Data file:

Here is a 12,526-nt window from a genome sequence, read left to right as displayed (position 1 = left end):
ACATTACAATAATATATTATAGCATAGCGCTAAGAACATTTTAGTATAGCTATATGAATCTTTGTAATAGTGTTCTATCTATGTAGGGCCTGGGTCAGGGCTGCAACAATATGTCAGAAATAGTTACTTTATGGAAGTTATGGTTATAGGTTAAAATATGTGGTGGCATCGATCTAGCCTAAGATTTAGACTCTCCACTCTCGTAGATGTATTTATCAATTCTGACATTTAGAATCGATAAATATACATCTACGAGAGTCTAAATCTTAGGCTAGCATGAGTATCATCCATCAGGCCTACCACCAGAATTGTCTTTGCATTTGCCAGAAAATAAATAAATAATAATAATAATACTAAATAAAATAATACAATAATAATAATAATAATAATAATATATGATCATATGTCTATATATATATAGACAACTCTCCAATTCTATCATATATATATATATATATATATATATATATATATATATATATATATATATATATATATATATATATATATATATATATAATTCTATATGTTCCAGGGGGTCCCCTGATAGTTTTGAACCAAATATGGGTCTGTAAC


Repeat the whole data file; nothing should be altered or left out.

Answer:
Here is a 12,526-nt window from a genome sequence, read left to right as displayed (position 1 = left end):
ACATTACAATAATATATTATAGCATAGCGCTAAGAACATTTTAGTATAGCTATATGAATCTTTGTAATAGTGTTCTATCTATGTAGGGCCTGGGTCAGGGCTGCAACAATATGTCAGAAATAGTTACTTTATGGAAGTTATGGTTATAGGTTAAAATATGTGGTGGCATCGATCTAGCCTAAGATTTAGACTCTCCACTCTCGTAGATGTATTTATCAATTCTGACATTTAGAATCGATAAATATACATCTACGAGAGTCTAAATCTTAGGCTAGCATGAGTATCATCCATCAGGCCTACCACCAGAATTGTCTTTGCATTTGCCAGAAAATAAATAAATAATAATAATAATACTAAATAAAATAATACAATAATAATAATAATAATAATAATATATGATCATATGTCTATATATATATAGACAACTCTCCAATTCTATCATATATATATATATATATATATATATATATATATATATATATATATATATATATATATATATATATATATATATATATAATTCTATATGTTCCAGGGGGTCCCCTGATAGTTTTGAACCAAATATGGGTCTGTAAC